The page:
The term has a peculiar meaning within the Bank. Here, political economy is shorthand for the notion that big loans to governments take place in a local political environment, and this can be counter-productive and even lead to graft. It’s amazing to a contractor like me that this presumably heretofore unacknowledged fact of life requires the prosecution of a managerial and intellectual agenda by some very talented and committed people to introduce it explicitly into the decision-making calculus. But in an institution where ‘reform’ still means ‘Wolfowitz’, the currency of a perfectly good idea can be of the kind you carry around in wheelbarrows.

So, good luck to John Robb. I’ve not read his book and I must honestly admit I don’t plan to buy his idea, literally or metaphorically. If I do decide to bone up properly on COIN, I’ll probably read the one about eating soup with a knife. Now there’s an idea.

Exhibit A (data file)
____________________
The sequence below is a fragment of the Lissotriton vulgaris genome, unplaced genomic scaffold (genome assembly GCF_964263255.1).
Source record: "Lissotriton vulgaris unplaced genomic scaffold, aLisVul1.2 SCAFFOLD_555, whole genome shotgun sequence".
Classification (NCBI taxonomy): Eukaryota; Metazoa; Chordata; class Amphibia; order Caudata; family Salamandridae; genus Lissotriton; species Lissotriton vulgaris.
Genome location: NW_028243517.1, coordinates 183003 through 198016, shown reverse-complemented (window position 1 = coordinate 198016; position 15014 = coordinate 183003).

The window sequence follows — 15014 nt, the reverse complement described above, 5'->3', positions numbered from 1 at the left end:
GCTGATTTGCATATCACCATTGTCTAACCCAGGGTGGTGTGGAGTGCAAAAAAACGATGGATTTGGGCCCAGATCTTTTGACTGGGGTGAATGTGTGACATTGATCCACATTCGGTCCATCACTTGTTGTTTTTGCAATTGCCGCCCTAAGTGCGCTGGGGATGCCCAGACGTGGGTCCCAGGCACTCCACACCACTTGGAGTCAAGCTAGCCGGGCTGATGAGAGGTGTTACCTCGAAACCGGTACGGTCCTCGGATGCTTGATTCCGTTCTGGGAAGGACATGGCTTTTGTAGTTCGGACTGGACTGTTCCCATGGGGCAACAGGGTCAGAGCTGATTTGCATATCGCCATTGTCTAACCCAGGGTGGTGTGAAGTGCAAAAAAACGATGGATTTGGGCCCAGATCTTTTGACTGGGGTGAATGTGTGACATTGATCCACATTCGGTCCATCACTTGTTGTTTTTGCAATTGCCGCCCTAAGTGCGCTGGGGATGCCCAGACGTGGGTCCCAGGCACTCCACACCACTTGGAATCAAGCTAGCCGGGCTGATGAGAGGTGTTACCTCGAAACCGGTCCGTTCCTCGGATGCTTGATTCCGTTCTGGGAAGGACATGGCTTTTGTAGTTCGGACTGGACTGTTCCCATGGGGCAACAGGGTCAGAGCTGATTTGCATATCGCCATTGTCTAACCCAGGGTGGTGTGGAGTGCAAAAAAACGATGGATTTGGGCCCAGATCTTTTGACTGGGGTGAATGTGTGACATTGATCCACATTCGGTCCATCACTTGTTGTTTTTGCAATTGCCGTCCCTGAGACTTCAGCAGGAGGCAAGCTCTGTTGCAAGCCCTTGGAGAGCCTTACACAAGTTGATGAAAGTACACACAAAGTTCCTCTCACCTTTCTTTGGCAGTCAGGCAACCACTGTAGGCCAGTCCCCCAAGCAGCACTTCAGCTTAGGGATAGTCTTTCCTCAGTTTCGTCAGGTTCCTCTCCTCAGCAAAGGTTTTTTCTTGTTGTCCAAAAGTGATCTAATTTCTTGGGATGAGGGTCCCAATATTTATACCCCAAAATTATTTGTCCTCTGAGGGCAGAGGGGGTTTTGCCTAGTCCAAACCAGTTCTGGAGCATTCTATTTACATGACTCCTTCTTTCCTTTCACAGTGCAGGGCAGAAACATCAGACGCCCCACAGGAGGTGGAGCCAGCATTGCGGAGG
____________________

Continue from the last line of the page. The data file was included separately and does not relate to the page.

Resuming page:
{ 88 comments }

1

PHB 06.16.10 at 3:01 am

There is a huge tendency for people to look at issues they think are emergent and assume that they are new because they are ignorant of what went before.

Bin Laden’s tactics are not particularly new. Only the scale is slightly different. 9/11 was an order of magnitude more deaths than in the Bologna Railway Station bombing or OKC. But still rather fewer deaths than caused by the invasion of Lebanon he was purportedly inspired by.

There are new factors at work due to the new media but open source organization probably isn’t one of them. AQ is a highly hierarchical organization led by people with a Napoleon complex.

2

Substance McGravitas 06.16.10 at 3:12 am

3

PHB 06.16.10 at 3:15 am

Oh and I should point out that many of my own prognostications on Internet crime, proposing that they were modeled in a new economy, decentralized fashion are quite probably bogus as well.

Criminals have always laid claim to implementing fashionable concepts from the business world. Witness the Mafia and ‘the commission’. But did the mafia families really adopt Sloan School theory of management? Heck no, it was mostly B/S. And most of what the Internet criminals tell journalists if B/S as well.